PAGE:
Connect public, paid and private patent data with Google Patents Public Datasets

Method for making packaging material

Download PDF

Info

Publication number
US3773876A
US3773876A US3773876DA US3773876A US 3773876 A US3773876 A US 3773876A US 3773876D A US3773876D A US 3773876DA US 3773876 A US3773876 A US 3773876A
Authority
US
Grant status
Grant
Patent type
Prior art keywords
material
plastics
layer
heating
web
Prior art date
Legal status (The legal status is an assumption and is not a legal conclusion. Google has not performed a legal analysis and makes no representation as to the accuracy of the status listed.)
Expired - Lifetime
Application number
Inventor
K Rath
H Rueckert
Original Assignee
K Rath
H Rueckert
Priority date (The priority date is an assumption and is not a legal conclusion. Google has not performed a legal analysis and makes no representation as to the accuracy of the date listed.)
Filing date
Publication date
Grant date

Links

Images

Classifications

    • BPERFORMING OPERATIONS; TRANSPORTING
    • B32LAYERED PRODUCTS
    • B32BLAYERED PRODUCTS, i.e. PRODUCTS BUILT-UP OF STRATA OF FLAT OR NON-FLAT, e.g. CELLULAR OR HONEYCOMB, FORM
    • B32B7/00Layered products characterised by the relation between layers, i.e. products comprising layers having different physical properties and products characterised by the interconnection of layers
    • B32B7/04Layered products characterised by the relation between layers, i.e. products comprising layers having different physical properties and products characterised by the interconnection of layers characterised by the connection of layers
    • B32B7/12Layered products characterised by the relation between layers, i.e. products comprising layers having different physical properties and products characterised by the interconnection of layers characterised by the connection of layers using an adhesive, i.e. any interposed material having adhesive or bonding properties
    • BPERFORMING OPERATIONS; TRANSPORTING
    • B32LAYERED PRODUCTS
    • B32BLAYERED PRODUCTS, i.e. PRODUCTS BUILT-UP OF STRATA OF FLAT OR NON-FLAT, e.g. CELLULAR OR HONEYCOMB, FORM
    • B32B29/00Layered products comprising a layer of paper or cardboard
    • B32B29/002Layered products comprising a layer of paper or cardboard as the main or only constituent of a layer, which is next to another layer of the same or of a different material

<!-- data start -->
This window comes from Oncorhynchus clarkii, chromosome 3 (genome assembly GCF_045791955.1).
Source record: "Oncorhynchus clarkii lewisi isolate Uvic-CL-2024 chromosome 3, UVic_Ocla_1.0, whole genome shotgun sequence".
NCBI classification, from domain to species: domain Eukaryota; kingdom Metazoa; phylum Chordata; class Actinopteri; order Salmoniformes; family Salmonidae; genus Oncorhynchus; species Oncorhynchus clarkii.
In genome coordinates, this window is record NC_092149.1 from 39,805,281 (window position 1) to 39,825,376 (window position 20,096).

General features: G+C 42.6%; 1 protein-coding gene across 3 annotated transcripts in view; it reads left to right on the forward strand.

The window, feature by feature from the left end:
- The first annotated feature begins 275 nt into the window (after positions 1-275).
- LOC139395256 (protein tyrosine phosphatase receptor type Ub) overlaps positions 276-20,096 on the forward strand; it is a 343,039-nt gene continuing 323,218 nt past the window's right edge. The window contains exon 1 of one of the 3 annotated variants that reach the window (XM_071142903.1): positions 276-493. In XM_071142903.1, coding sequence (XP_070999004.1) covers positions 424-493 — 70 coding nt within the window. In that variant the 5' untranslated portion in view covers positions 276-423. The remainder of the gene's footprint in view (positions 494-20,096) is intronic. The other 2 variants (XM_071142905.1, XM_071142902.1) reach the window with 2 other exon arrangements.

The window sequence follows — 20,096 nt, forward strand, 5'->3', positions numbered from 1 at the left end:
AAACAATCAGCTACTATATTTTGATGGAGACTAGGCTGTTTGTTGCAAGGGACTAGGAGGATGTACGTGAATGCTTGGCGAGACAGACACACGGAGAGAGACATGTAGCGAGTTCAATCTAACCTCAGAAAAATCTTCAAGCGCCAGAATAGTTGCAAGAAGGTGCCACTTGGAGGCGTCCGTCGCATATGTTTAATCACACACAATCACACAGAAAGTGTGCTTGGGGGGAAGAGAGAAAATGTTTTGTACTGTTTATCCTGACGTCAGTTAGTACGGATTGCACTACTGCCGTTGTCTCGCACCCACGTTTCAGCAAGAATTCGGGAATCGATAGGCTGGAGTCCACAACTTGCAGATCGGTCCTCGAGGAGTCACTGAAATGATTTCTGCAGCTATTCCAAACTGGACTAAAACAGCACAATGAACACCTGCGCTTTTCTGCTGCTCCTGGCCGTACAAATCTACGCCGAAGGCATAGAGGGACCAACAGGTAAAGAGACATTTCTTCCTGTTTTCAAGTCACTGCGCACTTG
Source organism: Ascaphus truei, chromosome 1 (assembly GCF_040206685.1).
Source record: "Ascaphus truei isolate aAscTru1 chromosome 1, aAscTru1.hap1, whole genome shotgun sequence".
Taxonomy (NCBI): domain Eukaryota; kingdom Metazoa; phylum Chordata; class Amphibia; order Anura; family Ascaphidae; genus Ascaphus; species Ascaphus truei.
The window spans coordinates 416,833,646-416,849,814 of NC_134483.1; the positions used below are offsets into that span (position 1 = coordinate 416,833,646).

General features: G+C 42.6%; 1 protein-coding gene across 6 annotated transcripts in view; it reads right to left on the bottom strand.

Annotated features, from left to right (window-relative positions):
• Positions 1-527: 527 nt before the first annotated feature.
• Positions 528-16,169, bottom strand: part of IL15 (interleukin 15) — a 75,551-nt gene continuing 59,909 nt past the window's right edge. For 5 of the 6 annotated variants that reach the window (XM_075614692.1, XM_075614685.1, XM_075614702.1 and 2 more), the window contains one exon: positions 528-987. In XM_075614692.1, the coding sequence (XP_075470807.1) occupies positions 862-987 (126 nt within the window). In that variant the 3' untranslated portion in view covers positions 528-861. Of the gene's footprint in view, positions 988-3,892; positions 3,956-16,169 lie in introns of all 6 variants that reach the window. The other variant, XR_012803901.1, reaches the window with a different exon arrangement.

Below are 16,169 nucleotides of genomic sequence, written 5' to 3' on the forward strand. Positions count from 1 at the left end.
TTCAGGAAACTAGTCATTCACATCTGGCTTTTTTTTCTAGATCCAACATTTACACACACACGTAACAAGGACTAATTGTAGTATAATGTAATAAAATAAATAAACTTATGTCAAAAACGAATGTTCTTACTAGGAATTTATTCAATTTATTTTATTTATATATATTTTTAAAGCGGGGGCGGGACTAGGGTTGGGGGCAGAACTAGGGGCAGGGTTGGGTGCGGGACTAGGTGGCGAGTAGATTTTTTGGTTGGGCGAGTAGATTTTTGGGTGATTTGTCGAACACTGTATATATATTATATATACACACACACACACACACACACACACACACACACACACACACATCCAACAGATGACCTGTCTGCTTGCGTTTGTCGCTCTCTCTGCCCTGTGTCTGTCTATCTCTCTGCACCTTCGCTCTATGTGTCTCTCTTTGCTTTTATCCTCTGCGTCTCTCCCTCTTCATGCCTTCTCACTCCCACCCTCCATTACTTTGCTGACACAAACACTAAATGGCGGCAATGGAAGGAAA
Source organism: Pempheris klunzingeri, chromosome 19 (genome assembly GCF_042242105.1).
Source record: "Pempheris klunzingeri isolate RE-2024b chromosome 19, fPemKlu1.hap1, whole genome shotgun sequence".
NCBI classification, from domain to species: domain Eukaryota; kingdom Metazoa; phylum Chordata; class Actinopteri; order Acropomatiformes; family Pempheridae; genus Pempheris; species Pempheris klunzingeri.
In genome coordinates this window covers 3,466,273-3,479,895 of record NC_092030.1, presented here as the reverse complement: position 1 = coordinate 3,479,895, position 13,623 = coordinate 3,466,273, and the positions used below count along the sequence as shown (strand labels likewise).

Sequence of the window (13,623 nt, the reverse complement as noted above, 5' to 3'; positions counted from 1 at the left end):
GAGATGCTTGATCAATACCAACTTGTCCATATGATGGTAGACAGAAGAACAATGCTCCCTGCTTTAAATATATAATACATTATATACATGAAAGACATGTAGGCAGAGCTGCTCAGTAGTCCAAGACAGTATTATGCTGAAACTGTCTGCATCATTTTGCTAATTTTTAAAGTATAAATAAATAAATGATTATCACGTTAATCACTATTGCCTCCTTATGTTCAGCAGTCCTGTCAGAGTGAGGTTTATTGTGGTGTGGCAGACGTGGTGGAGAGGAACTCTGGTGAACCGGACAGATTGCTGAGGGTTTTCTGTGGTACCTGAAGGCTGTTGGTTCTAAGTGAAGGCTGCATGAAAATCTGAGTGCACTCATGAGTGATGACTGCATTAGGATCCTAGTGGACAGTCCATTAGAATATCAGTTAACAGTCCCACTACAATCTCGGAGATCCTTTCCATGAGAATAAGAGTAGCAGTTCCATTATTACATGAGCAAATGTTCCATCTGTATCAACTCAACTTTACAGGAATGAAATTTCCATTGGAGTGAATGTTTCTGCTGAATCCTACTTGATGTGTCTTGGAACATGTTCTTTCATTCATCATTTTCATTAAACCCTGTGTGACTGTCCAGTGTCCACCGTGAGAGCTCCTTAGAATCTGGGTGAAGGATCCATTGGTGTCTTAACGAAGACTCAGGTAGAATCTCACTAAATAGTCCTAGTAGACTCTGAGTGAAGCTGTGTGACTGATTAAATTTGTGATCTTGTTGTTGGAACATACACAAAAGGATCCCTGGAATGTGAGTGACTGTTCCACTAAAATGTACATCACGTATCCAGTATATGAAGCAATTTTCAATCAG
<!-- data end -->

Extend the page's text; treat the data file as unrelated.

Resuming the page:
• B32B29/007Layered products comprising a layer of paper or cardboard as the main or only constituent of a layer, which is next to another layer of the same or of a different material next to a foam layer
    • BPERFORMING OPERATIONS; TRANSPORTING
    • B32LAYERED PRODUCTS
    • B32BLAYERED PRODUCTS, i.e. PRODUCTS BUILT-UP OF STRATA OF FLAT OR NON-FLAT, e.g. CELLULAR OR HONEYCOMB, FORM
    • B32B38/00Ancillary operations in connection with laminating processes
    • B32B38/0036Heat treatment
    • BPERFORMING OPERATIONS; TRANSPORTING
    • B32LAYERED PRODUCTS
    • B32BLAYERED PRODUCTS, i.e. PRODUCTS BUILT-UP OF STRATA OF FLAT OR NON-FLAT, e.g. CELLULAR OR HONEYCOMB, FORM
    • B32B5/00Layered products characterised by the non- homogeneity or physical structure, i.e. comprising a fibrous, filamentary, particulate or foam layer; Layered products characterised by having a layer differing constitutionally or physically in different parts
    • B32B5/18Layered products characterised by the non- homogeneity or physical structure, i.e. comprising a fibrous, filamentary, particulate or foam layer; Layered products characterised by having a layer differing constitutionally or physically in different parts characterised by features of a layer of foamed material
    • B32B5/20Layered products characterised by the non- homogeneity or physical structure, i.e. comprising a fibrous, filamentary, particulate or foam layer; Layered products characterised by having a layer differing constitutionally or physically in different parts characterised by features of a layer of foamed material foamed in situ
    • BPERFORMING OPERATIONS; TRANSPORTING
    • B65CONVEYING; PACKING; STORING; HANDLING THIN OR FILAMENTARY MATERIAL
    • B65DCONTAINERS FOR STORAGE OR TRANSPORT OF ARTICLES OR MATERIALS, e.g. BAGS, BARRELS, BOTTLES, BOXES, CANS, CARTONS, CRATES, DRUMS, JARS, TANKS, HOPPERS, FORWARDING CONTAINERS; ACCESSORIES, CLOSURES, OR FITTINGS THEREFOR; PACKAGING ELEMENTS; PACKAGES
    • B65D65/00Wrappers or flexible covers; Packaging materials of special type or form
    • B65D65/38Packaging materials of special type or form
    • B65D65/40Applications of laminates for particular packaging purposes
    • BPERFORMING OPERATIONS; TRANSPORTING
    • B32LAYERED PRODUCTS
    • B32BLAYERED PRODUCTS, i.e. PRODUCTS BUILT-UP OF STRATA OF FLAT OR NON-FLAT, e.g. CELLULAR OR HONEYCOMB, FORM
    • B32B38/00Ancillary operations in connection with laminating processes
    • B32B2038/0052Other operations not otherwise provided for
    • B32B2038/0084Foaming
    • BPERFORMING OPERATIONS; TRANSPORTING
    • B32LAYERED PRODUCTS
    • B32BLAYERED PRODUCTS, i.e. PRODUCTS BUILT-UP OF STRATA OF FLAT OR NON-FLAT, e.g. CELLULAR OR HONEYCOMB, FORM
    • B32B2317/00Animal or vegetable based
    • B32B2317/12Paper, e.g. cardboard